Put it this way: Most of Burgundy, in spite of the fact that a lot of importers send their wines to me at home, I would say that 98% of Burgundy is done in Burgundy, whereas most of the U.S. Pinot reviews as well as Champagne are done in my home office.

Do you solicit bottles, or just take what comes in?

Both. For the first 5 years, I didn’t do U.S. Pinot, and then I decided to branch out and do that, because there was a good deal of request for it from my readership, so initially I solicited. Now that people–I mean reviewers–are used to me reviewing, they typically just send the wines on a schedule of whenever they’re due to be released, but also in the last 7 years there have been a lot of new wineries that have just sent things, in one of two ways: they either write and say “May we submit and if so, how do we go about that?” and then other people just send it.

Do you review everything that comes in?

Yes, although I’m starting to wonder whether I can continue to do that, for the simple reason that there’s only so much time, and therefore, just because somebody sends something…in the past, I’ve tried to honor that. So for the moment, I taste everything, but I don’t know that I’m going to continue that policy. Sometimes, when people send things, it’s not necessarily of the highest quality.

Well, how do you know, unless you try it?

Well, you don’t, and  therein lies the trick that I will taste everything, but I don’t know that I’m necessarily going to write up everything.

Does that mean you sort of have a policy that you don’t trash wines?

That’s a very, very good question, because to this point, if a winery presents it, either on site, like in Burgundy, or sends it, it gets reviewed. So people don’t have to worry about what you just said, which is, if it’s not very good, then I won’t review it. But in this case, with stuff that I haven’t solicited, that just gets sent, I may in fact have to start a policy where I taste and then I don’t review it if it’s not very good.

Would you ever consider hiring an assistant taster? I mean, Parker branched out eventually.

A great question, and thus far, no. I think that a unique voice still has a place. I mean, I know that Steve Tanzer has done it, I know that Bob [Parker] has done it, obviously the Wine Spectator and Wine Enthusiast have various reviewers with expertise in their areas, and that makes sense. But for somebody who is specifically devoted to Pinot Noir-based wines, with obviously white Burgundy thrown in, I’m not sure that that policy makes sense. So for the time being, there are no plans.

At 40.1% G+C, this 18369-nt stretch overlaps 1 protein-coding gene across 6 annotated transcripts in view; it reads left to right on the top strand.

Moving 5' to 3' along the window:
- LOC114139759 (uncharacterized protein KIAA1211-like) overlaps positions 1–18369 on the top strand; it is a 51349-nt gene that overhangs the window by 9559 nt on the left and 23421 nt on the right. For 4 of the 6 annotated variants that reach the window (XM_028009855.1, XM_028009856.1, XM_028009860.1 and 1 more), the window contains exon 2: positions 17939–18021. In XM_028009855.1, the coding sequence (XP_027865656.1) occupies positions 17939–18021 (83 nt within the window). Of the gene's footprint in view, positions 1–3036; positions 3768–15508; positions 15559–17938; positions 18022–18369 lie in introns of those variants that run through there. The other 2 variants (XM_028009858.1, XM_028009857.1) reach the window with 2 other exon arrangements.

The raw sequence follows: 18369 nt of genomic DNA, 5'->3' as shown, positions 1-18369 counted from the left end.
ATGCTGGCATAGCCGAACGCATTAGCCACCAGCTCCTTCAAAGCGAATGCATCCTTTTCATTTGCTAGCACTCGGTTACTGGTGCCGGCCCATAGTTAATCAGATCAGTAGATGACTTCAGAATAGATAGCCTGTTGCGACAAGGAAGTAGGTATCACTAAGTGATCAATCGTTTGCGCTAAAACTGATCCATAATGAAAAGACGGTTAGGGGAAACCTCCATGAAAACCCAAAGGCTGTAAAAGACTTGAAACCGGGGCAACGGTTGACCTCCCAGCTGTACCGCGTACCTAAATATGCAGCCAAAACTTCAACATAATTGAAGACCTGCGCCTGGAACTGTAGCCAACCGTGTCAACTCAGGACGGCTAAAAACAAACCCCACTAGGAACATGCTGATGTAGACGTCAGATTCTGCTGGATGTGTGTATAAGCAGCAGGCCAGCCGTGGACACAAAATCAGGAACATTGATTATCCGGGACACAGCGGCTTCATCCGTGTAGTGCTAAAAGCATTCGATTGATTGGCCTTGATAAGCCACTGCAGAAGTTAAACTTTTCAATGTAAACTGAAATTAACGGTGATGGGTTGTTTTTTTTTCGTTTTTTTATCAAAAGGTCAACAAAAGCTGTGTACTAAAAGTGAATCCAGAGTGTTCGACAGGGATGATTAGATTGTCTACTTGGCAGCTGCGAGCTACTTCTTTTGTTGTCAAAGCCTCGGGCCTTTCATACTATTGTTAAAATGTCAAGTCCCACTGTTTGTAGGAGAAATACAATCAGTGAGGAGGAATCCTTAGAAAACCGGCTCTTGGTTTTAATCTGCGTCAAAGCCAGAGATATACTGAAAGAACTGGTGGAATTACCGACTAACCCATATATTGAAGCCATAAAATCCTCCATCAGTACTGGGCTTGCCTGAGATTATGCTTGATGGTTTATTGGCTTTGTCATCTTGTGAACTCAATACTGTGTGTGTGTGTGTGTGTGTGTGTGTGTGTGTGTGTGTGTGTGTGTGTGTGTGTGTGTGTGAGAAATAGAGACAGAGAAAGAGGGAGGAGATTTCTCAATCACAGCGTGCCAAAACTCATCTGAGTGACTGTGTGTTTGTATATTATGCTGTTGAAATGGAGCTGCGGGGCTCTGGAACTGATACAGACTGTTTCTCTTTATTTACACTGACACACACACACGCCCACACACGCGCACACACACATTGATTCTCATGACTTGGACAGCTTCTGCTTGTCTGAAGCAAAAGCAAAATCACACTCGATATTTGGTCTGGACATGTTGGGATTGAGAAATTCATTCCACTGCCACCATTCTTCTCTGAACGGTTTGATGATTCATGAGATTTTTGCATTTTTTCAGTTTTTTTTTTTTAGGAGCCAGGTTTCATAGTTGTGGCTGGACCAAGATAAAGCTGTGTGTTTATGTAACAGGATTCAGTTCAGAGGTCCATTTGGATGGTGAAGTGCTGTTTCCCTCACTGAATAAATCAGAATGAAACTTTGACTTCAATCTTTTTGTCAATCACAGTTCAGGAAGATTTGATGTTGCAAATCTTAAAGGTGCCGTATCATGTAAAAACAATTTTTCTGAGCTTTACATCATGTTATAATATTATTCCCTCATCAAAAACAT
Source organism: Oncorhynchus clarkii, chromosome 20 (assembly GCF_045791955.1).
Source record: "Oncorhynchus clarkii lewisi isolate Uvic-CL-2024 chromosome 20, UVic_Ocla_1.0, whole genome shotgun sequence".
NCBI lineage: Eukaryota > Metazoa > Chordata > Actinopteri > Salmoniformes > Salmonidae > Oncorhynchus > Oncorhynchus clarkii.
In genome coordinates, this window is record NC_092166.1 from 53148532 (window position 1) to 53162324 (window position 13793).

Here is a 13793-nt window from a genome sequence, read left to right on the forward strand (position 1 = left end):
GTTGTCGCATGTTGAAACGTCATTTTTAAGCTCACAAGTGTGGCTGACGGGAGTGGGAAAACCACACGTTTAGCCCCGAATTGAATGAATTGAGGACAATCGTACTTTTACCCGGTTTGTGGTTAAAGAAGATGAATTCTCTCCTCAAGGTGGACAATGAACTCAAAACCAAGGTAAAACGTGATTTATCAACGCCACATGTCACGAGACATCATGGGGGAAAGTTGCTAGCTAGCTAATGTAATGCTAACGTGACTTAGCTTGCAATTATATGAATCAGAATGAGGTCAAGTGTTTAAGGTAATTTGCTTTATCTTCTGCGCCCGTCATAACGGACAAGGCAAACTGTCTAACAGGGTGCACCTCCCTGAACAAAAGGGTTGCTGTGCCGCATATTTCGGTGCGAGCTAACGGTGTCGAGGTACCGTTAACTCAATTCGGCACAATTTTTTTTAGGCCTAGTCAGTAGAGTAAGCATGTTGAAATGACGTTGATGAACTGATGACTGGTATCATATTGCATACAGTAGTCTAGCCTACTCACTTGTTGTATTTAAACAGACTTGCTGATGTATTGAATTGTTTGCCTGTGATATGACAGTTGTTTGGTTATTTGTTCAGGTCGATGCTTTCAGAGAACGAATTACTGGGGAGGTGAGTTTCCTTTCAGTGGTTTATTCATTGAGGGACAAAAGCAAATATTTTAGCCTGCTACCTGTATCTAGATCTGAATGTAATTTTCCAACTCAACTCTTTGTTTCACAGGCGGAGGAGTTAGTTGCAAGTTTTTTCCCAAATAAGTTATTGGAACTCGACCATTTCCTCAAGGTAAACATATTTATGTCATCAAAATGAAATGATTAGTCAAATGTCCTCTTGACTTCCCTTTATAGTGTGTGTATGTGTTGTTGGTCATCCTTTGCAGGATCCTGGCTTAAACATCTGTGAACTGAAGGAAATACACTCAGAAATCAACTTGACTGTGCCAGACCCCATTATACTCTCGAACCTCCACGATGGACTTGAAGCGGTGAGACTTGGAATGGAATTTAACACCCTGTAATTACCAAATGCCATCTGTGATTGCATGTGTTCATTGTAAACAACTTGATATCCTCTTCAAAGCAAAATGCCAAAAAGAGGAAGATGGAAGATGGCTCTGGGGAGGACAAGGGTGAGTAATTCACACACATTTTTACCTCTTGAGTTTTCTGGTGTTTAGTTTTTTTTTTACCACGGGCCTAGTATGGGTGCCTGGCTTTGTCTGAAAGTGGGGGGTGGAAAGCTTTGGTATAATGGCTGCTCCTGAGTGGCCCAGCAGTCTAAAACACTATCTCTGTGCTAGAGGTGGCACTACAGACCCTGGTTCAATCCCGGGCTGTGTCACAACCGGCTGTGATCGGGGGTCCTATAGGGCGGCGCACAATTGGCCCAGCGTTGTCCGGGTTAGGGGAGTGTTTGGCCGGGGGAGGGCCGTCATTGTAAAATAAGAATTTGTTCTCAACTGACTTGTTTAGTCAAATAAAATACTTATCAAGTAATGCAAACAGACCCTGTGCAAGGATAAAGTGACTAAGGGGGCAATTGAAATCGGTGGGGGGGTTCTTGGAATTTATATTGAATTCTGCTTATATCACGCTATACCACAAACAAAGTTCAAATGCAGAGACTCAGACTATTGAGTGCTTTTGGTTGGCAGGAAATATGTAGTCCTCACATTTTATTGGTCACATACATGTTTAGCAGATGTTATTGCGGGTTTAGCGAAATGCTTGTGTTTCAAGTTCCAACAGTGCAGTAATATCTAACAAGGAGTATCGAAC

So Burgundy, Oregon, California. Who gets the best scores?

That’s a good question too. I would say that, in my eyes, the reference standard still remains Burgundy. But when you look at the scores that some California wineries, as well as some Oregon wineries, are receiving, that difference that used to exist 7, 8 years ago is definitely narrowing. I would not say Oregon and California have caught Burgundy yet. But the difference continues to narrow.

In what respect does the difference continue to narrow?

Well, just the sheer quality. I think that, as wineries here better understand their terroirs, as the vines continue to mature, they’re getting better fruit. And it takes a long time to understand the terroir. I mean, even Burgundians will tell you that when they lease or buy a new parcel, it takes them time to understand it.

That raises an interesting question. You said that the quality of California and Oregon fruit is improving. But the style of Burgundy remains quite different from the style of California.


Characterize briefly the three styles.

When I talk about quality, obviously “beauty” is in the eye of the beholder. I think most arguments come down to, What is beautiful? You have a vision of beauty, I have another, another person has a third, and sometimes the minds meet and sometimes they don’t.  So my point is, Burgundy should not try to emulate the New World, any more than the New World should try and emulate Burgundy. But if your definition of great wines are wines that can age and change and mature and evolve in a positive sense, enduring is one thing. But we’re talking about evolving, and become more interesting, then that is the way I view both Oregon and California improving. And so, if I were to characterize the three regions, Burgundy is Burgundy, vins de gardes, tends to be a little more austere, tends to have a little more acidity. California, due to the weather, tends to be more opulent, lush, it’s riper, tends to be more generous. Oregon has a foot in both camps. It’s not California, but it’s still riper than Burgundy.

Tomorrow, the concluding part of my conversation with Allen Meadows.